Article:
This COVID outbreak is a vaccination wake-up call, but who will heed it?05/29/2021
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If there had been any doubt, last week hammered home the full weight of the intractable problems facing Australia as it tries to navigate its way out of the COVID-19 pandemic.
The vaccine rollout has been too slow and clunky. Key cohorts of the population are too complacent to get vaccinated, or see no urgency. The public and the media are too obsessed with case numbers, so that even small outbreaks seem calamitous. Premiers outside NSW are reliant on lockdowns and border closures and not enough people have been vaccinated to dissuade them of that inclination. Hotel quarantine remains a leaky sieve with an indefinite expiry date and no clear alternatives.
Prime Minister Scott Morrison responds to the announcement of Melbourne’s fourth lockdown on Thursday.Credit:Alex Ellinghausen
And as a result – in the same week the United States announced half its adult population had been fully vaccinated – Melbourne was placed under lockdown for a fourth time and no government was prepared to stump up and take the blame. By comparison, Australia has fully vaccinated 500,000 people – or 2 per cent of the total population.
For all the frenzy over ventilation in a South Australian hotel, the adequacy of Victorian contact tracers and the Morrison government’s failure to establish a federally-run quarantine system, the bottom line remains: outbreaks are going to happen, and until more Australians are vaccinated, responses to those outbreaks are going to be draconian.
It’s not as though we weren’t warned. All year Peter Collignon, a professor of infectious diseases at the Australian National University and a member of the expert group advising the nation’s chief medical officers, has warned of the increased danger of a winter outbreak.
On May 8, mathematical biologist and epidemiologist James McCaw told this newspaper the risk of a serious outbreak was at its highest level since the pandemic began, and the only solution was high vaccination coverage.
Professor Peter Collignon has been one of those warning about a winter outbreak.Credit:Alex Ellinghausen
The Victorian cluster is not a full-blown crisis at this stage. The daily totals of new cases have so far been: four, 10, 12, four. If this had happened in NSW, it’s unlikely Sydney would be locked down. But Melbourne is understandably scarred from previous experience and doubts still hover over Victoria’s contact tracing system (though Chief Health Officer Brett Sutton says that criticism is “absurd”).
As clinical epidemiologist Fiona Stanaway wrote on Friday, last week was “a wake-up call”. And it seems Australians are answering that call. Melbourne’s mass vaccination hubs had long queues for the first time, and vaccinations tripled in Queensland. The country’s complacent slumber ended.
The tenor of people’s conversations on this subject has also changed. Where once they might have laughed about lockdowns as an unfortunate but inevitable novelty of the pandemic, now they are angry that after 15 months and with vaccine protection possible, the pattern just keeps repeating.
But the outbreak must also be a wake-up call for governments. Authorities quickly made changes; on Wednesday night Health Minister Greg Hunt announced an extra 130,000 vaccines would be expedited to Victoria. Then on Thursday, the medical advice changed to allow Victorian aged care residents to get their COVID-19 vaccine within two weeks of receiving a flu shot. And in a major development, people inundated the phone lines when Victoria allowed people aged 40 to 49 to get their Pfizer jabs.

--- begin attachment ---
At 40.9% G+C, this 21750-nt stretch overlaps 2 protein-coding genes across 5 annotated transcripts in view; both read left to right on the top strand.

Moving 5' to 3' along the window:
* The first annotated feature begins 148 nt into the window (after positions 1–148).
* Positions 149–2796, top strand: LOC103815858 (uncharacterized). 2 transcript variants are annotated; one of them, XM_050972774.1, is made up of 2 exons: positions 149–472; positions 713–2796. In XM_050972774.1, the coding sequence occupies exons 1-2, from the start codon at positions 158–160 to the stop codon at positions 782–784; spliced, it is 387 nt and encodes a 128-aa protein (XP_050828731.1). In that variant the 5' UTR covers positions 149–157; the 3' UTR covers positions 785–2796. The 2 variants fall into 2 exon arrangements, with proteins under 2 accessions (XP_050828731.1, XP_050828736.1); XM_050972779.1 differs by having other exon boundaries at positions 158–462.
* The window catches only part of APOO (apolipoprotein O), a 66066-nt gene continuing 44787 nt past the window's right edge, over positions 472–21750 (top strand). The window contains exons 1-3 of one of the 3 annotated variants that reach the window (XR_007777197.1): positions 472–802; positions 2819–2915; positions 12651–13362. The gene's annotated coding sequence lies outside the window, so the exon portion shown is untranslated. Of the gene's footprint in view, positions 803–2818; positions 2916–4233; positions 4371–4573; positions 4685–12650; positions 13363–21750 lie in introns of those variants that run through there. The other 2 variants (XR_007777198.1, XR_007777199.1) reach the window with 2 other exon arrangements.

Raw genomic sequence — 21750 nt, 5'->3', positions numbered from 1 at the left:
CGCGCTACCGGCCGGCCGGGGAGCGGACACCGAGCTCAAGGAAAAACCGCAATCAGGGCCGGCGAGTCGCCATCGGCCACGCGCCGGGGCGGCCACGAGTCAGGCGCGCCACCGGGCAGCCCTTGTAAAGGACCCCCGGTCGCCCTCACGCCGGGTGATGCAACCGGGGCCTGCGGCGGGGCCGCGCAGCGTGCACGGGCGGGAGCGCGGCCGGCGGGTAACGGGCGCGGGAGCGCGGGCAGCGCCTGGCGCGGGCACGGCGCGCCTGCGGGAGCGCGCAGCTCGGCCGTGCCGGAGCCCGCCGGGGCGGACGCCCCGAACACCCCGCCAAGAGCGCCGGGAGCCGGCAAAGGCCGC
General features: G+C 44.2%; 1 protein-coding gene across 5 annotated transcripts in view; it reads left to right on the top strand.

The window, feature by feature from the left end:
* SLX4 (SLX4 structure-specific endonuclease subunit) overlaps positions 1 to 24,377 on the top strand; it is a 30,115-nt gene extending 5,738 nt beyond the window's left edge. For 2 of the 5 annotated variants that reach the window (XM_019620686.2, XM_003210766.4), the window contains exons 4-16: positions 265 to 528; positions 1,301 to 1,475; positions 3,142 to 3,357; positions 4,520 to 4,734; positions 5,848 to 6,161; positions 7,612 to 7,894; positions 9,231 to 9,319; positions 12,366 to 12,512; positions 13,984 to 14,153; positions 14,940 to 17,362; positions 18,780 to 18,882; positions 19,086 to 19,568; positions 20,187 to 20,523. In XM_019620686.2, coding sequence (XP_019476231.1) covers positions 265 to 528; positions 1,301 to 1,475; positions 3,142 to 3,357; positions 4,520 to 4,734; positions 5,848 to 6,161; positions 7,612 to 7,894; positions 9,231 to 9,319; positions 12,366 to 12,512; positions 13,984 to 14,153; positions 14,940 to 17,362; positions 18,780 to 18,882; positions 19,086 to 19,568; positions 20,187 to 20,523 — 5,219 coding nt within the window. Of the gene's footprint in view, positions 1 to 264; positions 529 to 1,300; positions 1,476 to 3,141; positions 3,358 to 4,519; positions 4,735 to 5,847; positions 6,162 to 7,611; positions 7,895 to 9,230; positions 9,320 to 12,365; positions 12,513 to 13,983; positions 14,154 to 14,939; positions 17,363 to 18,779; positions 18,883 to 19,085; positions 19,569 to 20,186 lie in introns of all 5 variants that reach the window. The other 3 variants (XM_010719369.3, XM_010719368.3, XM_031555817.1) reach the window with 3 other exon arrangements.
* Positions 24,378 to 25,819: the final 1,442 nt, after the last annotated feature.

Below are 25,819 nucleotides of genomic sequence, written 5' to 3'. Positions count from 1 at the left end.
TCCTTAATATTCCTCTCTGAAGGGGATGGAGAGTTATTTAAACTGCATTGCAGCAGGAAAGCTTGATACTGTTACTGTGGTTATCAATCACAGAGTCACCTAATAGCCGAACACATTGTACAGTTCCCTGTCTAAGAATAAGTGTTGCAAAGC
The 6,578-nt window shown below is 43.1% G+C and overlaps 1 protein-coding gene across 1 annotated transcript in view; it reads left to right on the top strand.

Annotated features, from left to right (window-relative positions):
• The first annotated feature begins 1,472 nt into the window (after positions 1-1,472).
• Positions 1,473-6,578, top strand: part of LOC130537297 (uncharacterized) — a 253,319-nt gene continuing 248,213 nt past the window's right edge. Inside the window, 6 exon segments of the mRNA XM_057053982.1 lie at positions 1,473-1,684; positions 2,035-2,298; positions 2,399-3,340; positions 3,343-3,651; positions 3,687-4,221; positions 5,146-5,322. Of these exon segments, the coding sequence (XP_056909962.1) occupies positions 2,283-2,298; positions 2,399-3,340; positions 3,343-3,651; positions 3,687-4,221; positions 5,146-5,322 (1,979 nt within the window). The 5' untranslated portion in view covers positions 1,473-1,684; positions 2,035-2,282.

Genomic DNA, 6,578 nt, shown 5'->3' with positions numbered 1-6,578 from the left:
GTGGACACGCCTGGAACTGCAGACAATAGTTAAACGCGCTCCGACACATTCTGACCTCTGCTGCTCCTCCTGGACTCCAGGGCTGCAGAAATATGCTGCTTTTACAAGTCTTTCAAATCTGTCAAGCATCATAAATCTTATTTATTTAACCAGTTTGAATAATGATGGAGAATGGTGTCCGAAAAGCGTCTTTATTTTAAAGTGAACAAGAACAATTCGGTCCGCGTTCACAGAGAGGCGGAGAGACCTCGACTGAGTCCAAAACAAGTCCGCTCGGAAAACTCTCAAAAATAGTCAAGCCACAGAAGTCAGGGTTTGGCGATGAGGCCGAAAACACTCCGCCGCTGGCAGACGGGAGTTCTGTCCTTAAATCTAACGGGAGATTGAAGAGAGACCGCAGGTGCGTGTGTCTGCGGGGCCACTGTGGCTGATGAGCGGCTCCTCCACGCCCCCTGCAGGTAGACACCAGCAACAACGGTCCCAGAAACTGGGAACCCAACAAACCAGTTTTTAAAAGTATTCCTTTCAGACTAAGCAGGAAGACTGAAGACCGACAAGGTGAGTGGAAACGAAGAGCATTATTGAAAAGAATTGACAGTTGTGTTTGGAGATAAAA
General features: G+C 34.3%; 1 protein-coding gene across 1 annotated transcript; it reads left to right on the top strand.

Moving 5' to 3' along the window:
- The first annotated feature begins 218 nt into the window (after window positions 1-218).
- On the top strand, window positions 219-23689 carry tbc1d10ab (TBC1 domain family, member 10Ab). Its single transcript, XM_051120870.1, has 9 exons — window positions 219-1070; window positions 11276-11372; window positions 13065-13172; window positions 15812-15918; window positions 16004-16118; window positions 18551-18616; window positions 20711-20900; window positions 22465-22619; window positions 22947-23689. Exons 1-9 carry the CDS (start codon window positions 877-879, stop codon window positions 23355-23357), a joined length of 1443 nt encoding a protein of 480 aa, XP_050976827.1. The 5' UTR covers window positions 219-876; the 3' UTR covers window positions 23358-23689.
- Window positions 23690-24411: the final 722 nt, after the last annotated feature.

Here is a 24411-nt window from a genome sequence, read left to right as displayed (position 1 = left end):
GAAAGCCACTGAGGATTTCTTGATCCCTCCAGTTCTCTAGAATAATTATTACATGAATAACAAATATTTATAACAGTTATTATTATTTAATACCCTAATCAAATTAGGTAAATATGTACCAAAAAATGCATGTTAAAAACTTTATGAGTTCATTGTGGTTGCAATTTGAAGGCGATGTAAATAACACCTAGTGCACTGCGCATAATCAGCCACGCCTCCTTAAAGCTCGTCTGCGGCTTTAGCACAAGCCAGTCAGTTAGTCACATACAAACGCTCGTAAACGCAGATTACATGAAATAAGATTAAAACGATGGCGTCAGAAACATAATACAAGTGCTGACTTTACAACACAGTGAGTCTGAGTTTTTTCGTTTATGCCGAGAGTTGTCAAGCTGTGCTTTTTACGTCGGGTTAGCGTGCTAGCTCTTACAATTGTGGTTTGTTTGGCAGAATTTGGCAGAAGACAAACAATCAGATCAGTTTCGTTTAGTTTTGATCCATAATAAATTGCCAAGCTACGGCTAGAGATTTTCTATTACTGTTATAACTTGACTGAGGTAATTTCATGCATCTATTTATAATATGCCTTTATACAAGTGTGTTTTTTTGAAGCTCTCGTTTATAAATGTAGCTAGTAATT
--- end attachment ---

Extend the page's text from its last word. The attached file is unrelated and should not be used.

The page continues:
Queues at Victorian vaccination centres have increased sharply since the outbreak.Credit:Joe Armao
These tweaks showed that when push comes to shove, changes can be made. So now the question becomes: what else can we do to reduce the chances of this happening again? And who will do it?
Prime Minister Scott Morrison’s initial stance seems to be that the settings are right and we just have to wait. Asked on Thursday if he had too hastily abandoned the national cabinet’s so-called “war footing” – whereby it was supposed to meet more often to address problems plaguing the vaccine rollout – Morrison said “no” and that the extra meetings had achieved what was needed.
But Chief Medical Officer Paul Kelly plainly left the door open to more wholesale changes. He said it was worth considering whether vaccines currently held back for people’s second doses should be redirected toward getting younger Australians their first jabs.
“Let’s see how it goes over the next week in terms of cases and numbers,” he said. On Friday, in response to criticism that only 2 per cent of Australians had received both doses, he added: “First doses are important. Zero doses give you no protection, one dose gives you very good protection quite quickly.”
Other countries are revising their rollouts. Singapore last week opted to widen the gap between the two doses of Pfizer and Moderna jabs in order to prioritise getting all adults at least one dose by early August. From June 7, Germany will start offering the vaccine to everyone over 16. Forty per cent of Germans have had at least one jab and 15 per cent are fully vaccinated.
“I’m frustrated and would like to see more urgency”: 30-year-old Rose Drover said she would happily receive the AstraZeneca vaccine.Credit:James Brickwood
In Australia, one in four vaccine doses available for use have not gotten into arms. The latest health department data shows that out of the 5.5 million doses distributed by May 16, 3.6 million had been used by May 23, leaving nearly 2 million left over, for a utilisation rate of 75 per cent. Governments won’t break those figures down into Pfizer versus AstraZeneca.